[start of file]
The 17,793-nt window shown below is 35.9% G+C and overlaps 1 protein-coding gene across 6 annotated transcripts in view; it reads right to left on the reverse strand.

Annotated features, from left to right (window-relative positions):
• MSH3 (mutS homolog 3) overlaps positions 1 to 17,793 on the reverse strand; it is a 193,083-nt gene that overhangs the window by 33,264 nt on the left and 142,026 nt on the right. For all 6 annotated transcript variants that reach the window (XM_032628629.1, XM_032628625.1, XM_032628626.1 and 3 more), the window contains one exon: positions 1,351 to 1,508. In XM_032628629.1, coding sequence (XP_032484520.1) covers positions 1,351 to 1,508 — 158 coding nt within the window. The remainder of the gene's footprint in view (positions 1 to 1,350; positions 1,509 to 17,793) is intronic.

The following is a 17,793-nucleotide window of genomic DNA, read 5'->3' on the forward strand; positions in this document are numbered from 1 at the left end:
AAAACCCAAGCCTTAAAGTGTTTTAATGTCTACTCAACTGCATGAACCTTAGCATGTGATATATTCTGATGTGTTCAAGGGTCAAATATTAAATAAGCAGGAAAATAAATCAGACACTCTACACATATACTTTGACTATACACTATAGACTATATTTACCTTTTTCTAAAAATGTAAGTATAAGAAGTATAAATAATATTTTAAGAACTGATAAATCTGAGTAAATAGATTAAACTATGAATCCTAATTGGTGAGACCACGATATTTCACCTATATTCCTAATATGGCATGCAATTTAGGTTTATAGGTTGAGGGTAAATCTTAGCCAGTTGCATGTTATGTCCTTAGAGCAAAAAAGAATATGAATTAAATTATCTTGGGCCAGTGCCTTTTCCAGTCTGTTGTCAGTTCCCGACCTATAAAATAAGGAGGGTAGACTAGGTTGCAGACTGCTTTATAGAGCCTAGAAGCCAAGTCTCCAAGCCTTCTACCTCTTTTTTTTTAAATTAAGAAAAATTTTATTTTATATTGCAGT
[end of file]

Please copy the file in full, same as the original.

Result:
The 17,793-nt window shown below is 35.9% G+C and overlaps 1 protein-coding gene across 6 annotated transcripts in view; it reads right to left on the reverse strand.

Annotated features, from left to right (window-relative positions):
• MSH3 (mutS homolog 3) overlaps positions 1 to 17,793 on the reverse strand; it is a 193,083-nt gene that overhangs the window by 33,264 nt on the left and 142,026 nt on the right. For all 6 annotated transcript variants that reach the window (XM_032628629.1, XM_032628625.1, XM_032628626.1 and 3 more), the window contains one exon: positions 1,351 to 1,508. In XM_032628629.1, coding sequence (XP_032484520.1) covers positions 1,351 to 1,508 — 158 coding nt within the window. The remainder of the gene's footprint in view (positions 1 to 1,350; positions 1,509 to 17,793) is intronic.

The following is a 17,793-nucleotide window of genomic DNA, read 5'->3' on the forward strand; positions in this document are numbered from 1 at the left end:
AAAACCCAAGCCTTAAAGTGTTTTAATGTCTACTCAACTGCATGAACCTTAGCATGTGATATATTCTGATGTGTTCAAGGGTCAAATATTAAATAAGCAGGAAAATAAATCAGACACTCTACACATATACTTTGACTATACACTATAGACTATATTTACCTTTTTCTAAAAATGTAAGTATAAGAAGTATAAATAATATTTTAAGAACTGATAAATCTGAGTAAATAGATTAAACTATGAATCCTAATTGGTGAGACCACGATATTTCACCTATATTCCTAATATGGCATGCAATTTAGGTTTATAGGTTGAGGGTAAATCTTAGCCAGTTGCATGTTATGTCCTTAGAGCAAAAAAGAATATGAATTAAATTATCTTGGGCCAGTGCCTTTTCCAGTCTGTTGTCAGTTCCCGACCTATAAAATAAGGAGGGTAGACTAGGTTGCAGACTGCTTTATAGAGCCTAGAAGCCAAGTCTCCAAGCCTTCTACCTCTTTTTTTTTAAATTAAGAAAAATTTTATTTTATATTGCAGT